Tuesday, January 22, 2013

MORAL INJURY




The words, MORAL INJURY, just the words, the title of an article in Newsweek, hit me hard. This photograph was spread across two pages. The lead-in words by senior reporter, Tony Dokoupill, hit me even harder.

"Soldiers are supposed to be tough, cool, and ethically confident. But what happens when they have seen and done things that haunt their consciences? New studies suggest that the pain of guilt may be a key factor in the rise of PTSD."

Reading, I wended my way through what the Department of Veteran Affairs said about PTSD, what Defense Secretary Leon Panetta recently told Congress about ailing veterans, what distinguished psychiatrists, clinicians, and researchers have reported, and how the idea evolved -- that Post Traumatic Stress Disorder is the result of Moral Injury.

What is moral injury?

Iraq and Afghanistan veterans, as well as other former soldiers and high-level officers have shuttled between two worlds -- ours, where thou shalt not kill is part of everyday life -- another world where you kill, or you will be killed.

Put yourself in that photo -- feel it, see it, be there with those who have been there, fighting -- killing -- so that they they themselves, or their buddies, won't be killed.

Yes, oh yes indeed, the article logically reminded the reader that moral injury is as old as war -- it's in the "Iliad," the "Odyssey," and in the oldest surviving play of Sophocles, "Ajax." Also, I know from books I've read that have brought tears to my eyes, it's in the private thoughts of soldiers -- their journals and what they're managed to write and get published.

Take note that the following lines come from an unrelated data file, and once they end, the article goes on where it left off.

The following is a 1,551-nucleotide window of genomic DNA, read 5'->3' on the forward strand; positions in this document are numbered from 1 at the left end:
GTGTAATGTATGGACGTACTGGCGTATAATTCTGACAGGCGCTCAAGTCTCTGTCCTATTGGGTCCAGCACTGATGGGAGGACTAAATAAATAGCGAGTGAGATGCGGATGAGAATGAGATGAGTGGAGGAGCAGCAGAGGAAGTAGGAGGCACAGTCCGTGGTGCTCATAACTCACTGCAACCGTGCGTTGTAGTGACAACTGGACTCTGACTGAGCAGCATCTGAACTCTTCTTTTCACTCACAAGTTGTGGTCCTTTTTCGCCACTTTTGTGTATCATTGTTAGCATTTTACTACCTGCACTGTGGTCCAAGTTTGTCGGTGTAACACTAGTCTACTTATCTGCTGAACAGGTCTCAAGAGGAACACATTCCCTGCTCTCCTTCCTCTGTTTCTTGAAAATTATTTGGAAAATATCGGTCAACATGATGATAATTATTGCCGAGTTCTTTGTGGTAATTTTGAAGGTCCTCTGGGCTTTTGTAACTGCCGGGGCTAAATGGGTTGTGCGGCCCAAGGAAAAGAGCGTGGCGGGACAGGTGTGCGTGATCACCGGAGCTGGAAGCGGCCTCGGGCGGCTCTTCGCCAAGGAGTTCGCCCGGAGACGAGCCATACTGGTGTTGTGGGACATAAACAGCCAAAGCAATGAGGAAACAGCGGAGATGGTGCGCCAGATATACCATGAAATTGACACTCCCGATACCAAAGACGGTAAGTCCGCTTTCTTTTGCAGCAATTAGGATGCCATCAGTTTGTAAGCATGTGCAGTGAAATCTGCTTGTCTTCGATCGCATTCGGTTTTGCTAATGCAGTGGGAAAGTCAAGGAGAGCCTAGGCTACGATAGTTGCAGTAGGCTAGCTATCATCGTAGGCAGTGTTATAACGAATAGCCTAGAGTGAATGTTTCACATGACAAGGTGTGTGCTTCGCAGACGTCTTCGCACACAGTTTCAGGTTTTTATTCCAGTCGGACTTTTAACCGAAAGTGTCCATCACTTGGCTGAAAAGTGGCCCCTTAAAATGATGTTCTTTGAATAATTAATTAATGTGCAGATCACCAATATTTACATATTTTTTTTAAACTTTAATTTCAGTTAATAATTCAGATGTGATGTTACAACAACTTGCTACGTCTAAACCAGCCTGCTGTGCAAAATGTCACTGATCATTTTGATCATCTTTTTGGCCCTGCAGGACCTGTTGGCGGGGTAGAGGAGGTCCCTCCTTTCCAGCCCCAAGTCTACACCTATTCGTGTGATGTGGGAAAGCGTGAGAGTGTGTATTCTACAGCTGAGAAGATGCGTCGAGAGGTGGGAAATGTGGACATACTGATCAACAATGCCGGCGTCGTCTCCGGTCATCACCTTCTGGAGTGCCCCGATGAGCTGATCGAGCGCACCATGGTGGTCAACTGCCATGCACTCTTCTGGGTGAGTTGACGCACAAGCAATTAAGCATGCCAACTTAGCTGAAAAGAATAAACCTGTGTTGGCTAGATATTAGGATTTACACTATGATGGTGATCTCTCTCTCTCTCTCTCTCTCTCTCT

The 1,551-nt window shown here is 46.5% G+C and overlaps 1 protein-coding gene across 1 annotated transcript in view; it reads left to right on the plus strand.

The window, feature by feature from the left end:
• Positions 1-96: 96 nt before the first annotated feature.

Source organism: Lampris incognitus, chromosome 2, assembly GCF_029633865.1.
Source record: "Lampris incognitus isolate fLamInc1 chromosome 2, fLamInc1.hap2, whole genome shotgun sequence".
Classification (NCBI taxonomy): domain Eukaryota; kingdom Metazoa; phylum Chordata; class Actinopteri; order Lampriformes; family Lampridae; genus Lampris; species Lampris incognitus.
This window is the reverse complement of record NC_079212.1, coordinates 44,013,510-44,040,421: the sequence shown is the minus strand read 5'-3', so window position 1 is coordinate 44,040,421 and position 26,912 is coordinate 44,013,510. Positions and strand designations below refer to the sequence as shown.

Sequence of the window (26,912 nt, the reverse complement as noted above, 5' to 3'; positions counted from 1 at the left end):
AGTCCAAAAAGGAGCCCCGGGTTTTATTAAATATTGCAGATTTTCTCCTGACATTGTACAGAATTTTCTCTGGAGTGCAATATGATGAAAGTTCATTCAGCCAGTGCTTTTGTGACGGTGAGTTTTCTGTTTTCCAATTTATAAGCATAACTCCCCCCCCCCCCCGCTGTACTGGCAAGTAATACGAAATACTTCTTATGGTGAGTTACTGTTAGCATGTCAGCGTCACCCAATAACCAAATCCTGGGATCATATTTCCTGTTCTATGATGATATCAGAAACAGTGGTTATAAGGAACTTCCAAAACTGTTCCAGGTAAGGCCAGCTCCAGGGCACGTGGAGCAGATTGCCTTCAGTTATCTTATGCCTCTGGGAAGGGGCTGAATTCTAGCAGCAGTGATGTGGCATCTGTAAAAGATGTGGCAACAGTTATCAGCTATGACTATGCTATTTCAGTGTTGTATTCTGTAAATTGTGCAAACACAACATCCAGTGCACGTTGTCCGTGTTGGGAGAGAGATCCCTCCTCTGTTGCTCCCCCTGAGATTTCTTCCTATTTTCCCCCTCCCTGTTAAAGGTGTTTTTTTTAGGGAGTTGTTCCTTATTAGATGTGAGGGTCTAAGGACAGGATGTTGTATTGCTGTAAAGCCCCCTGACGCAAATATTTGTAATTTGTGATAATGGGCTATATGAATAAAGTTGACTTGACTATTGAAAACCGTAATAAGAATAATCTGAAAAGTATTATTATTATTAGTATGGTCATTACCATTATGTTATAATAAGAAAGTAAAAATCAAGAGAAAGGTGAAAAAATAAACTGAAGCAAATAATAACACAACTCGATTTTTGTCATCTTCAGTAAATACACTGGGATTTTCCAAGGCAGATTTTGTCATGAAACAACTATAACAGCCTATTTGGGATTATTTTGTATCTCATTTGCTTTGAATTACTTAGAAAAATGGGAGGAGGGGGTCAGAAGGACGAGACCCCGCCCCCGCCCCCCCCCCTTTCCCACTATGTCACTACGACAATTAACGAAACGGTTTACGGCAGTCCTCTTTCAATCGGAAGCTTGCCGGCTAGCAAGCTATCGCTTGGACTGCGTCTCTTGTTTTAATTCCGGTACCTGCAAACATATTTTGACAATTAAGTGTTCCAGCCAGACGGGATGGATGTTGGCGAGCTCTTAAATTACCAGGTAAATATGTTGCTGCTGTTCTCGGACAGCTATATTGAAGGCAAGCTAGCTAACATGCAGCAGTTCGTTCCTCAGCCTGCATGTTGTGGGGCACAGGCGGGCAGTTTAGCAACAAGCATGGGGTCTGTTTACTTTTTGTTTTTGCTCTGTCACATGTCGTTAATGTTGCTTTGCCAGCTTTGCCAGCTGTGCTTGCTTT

It's said in different ways -- killing violates your soul, killing is a sin against yourself, killing is profoundly, deeply wrong.

Words, words, words ... I'm not a solider, never have been, never had to fight for my country. I haven't had to punch, kick, slam, tangle, or wrestle with another human, or choke, stab, shoot, or do anything violent to another human being, in order survive.

Okay, when I was very young I saw my sister kill a cat -- bang it on the head with a shovel. She never told me why she did it. Later I experienced schoolmates turning against me -- they beat me up, calling me "Christ killer." I have never recovered from that. When Hitler was defeated, and people wanted him punished -- tortured to death -- I rejected the idea. When Saddam Hussein was on his way to the gallows, for me it was unbearably wrong, the way he was treated before he was hanged.

What I think about this seems -- even to me -- not trivial, but not as horrifying, as WRONG, as having to kill when you're fighting a war.

The fact is, more than 30 percent of the 834,463 Iraq and Afghanistan War veterans, (247, 243 ), who have been treated at V.A. hospitals and clinics, have been diagnosed with PTSD.

Currently every month close to 1,000 vets attempt to take their own lives. That’s about three attempts every 90 minutes.

“It’s an epidemic,” Secretary of Defense Leon Panetta told congress this summer. “Something is wrong.”

I put these words on this page so that if there's a way we can help the men and women suffering post traumatic stress, you and I will help them.

Yes, yes, yes -- for me, no matter what was threatened, I could not kill someone.

Could you?
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